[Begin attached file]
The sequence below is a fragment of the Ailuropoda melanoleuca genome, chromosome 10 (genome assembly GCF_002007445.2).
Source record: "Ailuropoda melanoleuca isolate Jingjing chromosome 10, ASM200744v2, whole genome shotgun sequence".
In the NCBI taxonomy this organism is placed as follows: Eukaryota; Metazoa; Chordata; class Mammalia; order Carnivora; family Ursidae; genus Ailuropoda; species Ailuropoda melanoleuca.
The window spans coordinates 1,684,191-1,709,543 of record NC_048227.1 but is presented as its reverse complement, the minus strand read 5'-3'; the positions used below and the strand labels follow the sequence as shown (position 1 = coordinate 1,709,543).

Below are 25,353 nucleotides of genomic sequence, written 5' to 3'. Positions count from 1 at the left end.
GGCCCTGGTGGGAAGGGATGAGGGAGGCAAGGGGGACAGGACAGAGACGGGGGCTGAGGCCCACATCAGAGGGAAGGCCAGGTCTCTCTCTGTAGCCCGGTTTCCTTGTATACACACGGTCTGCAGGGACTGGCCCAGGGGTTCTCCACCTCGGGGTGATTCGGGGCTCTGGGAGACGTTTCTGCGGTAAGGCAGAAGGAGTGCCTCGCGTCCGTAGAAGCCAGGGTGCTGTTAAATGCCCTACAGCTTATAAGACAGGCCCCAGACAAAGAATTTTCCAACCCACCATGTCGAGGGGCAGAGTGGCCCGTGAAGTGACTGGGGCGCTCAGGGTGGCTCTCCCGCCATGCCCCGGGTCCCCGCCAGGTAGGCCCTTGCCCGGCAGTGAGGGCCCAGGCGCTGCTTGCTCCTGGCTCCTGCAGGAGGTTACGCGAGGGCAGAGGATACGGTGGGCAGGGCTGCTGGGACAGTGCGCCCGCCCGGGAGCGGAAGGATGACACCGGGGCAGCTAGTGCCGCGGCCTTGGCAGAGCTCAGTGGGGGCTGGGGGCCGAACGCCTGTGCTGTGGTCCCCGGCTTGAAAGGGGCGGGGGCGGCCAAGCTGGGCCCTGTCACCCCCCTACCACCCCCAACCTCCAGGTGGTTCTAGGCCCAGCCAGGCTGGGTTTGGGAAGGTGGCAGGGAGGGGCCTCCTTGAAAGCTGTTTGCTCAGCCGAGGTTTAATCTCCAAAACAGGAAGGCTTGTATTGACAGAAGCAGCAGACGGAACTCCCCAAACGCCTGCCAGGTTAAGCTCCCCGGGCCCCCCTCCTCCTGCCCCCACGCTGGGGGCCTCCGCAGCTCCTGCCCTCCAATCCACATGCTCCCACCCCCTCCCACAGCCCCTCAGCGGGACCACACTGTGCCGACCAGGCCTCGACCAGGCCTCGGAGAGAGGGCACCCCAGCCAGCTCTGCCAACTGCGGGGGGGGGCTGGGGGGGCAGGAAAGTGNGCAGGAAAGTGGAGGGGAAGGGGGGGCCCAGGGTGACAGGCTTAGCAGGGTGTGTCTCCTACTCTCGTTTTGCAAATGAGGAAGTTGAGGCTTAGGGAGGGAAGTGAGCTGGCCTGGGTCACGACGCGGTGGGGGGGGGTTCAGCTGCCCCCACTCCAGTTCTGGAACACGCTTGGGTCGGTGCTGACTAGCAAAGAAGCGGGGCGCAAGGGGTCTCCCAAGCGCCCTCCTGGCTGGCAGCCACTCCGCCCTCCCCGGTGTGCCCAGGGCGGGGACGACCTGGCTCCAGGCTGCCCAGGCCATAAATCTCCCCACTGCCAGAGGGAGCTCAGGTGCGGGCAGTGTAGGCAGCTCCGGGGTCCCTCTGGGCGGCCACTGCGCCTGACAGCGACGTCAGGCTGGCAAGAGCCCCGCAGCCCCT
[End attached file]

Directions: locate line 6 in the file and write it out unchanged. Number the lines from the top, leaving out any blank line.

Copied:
GGCCCTGGTGGGAAGGGATGAGGGAGGCAAGGGGGACAGGACAGAGACGGGGGCTGAGGCCCACATCAGAGGGAAGGCCAGGTCTCTCTCTGTAGCCCGGTTTCCTTGTATACACACGGTCTGCAGGGACTGGCCCAGGGGTTCTCCACCTCGGGGTGATTCGGGGCTCTGGGAGACGTTTCTGCGGTAAGGCAGAAGGAGTGCCTCGCGTCCGTAGAAGCCAGGGTGCTGTTAAATGCCCTACAGCTTATAAGACAGGCCCCAGACAAAGAATTTTCCAACCCACCATGTCGAGGGGCAGAGTGGCCCGTGAAGTGACTGGGGCGCTCAGGGTGGCTCTCCCGCCATGCCCCGGGTCCCCGCCAGGTAGGCCCTTGCCCGGCAGTGAGGGCCCAGGCGCTGCTTGCTCCTGGCTCCTGCAGGAGGTTACGCGAGGGCAGAGGATACGGTGGGCAGGGCTGCTGGGACAGTGCGCCCGCCCGGGAGCGGAAGGATGACACCGGGGCAGCTAGTGCCGCGGCCTTGGCAGAGCTCAGTGGGGGCTGGGGGCCGAACGCCTGTGCTGTGGTCCCCGGCTTGAAAGGGGCGGGGGCGGCCAAGCTGGGCCCTGTCACCCCCCTACCACCCCCAACCTCCAGGTGGTTCTAGGCCCAGCCAGGCTGGGTTTGGGAAGGTGGCAGGGAGGGGCCTCCTTGAAAGCTGTTTGCTCAGCCGAGGTTTAATCTCCAAAACAGGAAGGCTTGTATTGACAGAAGCAGCAGACGGAACTCCCCAAACGCCTGCCAGGTTAAGCTCCCCGGGCCCCCCTCCTCCTGCCCCCACGCTGGGGGCCTCCGCAGCTCCTGCCCTCCAATCCACATGCTCCCACCCCCTCCCACAGCCCCTCAGCGGGACCACACTGTGCCGACCAGGCCTCGACCAGGCCTCGGAGAGAGGGCACCCCAGCCAGCTCTGCCAACTGCGGGGGGGGGCTGGGGGGGCAGGAAAGTGNGCAGGAAAGTGGAGGGGAAGGGGGGGCCCAGGGTGACAGGCTTAGCAGGGTGTGTCTCCTACTCTCGTTTTGCAAATGAGGAAGTTGAGGCTTAGGGAGGGAAGTGAGCTGGCCTGGGTCACGACGCGGTGGGGGGGGGTTCAGCTGCCCCCACTCCAGTTCTGGAACACGCTTGGGTCGGTGCTGACTAGCAAAGAAGCGGGGCGCAAGGGGTCTCCCAAGCGCCCTCCTGGCTGGCAGCCACTCCGCCCTCCCCGGTGTGCCCAGGGCGGGGACGACCTGGCTCCAGGCTGCCCAGGCCATAAATCTCCCCACTGCCAGAGGGAGCTCAGGTGCGGGCAGTGTAGGCAGCTCCGGGGTCCCTCTGGGCGGCCACTGCGCCTGACAGCGACGTCAGGCTGGCAAGAGCCCCGCAGCCCCT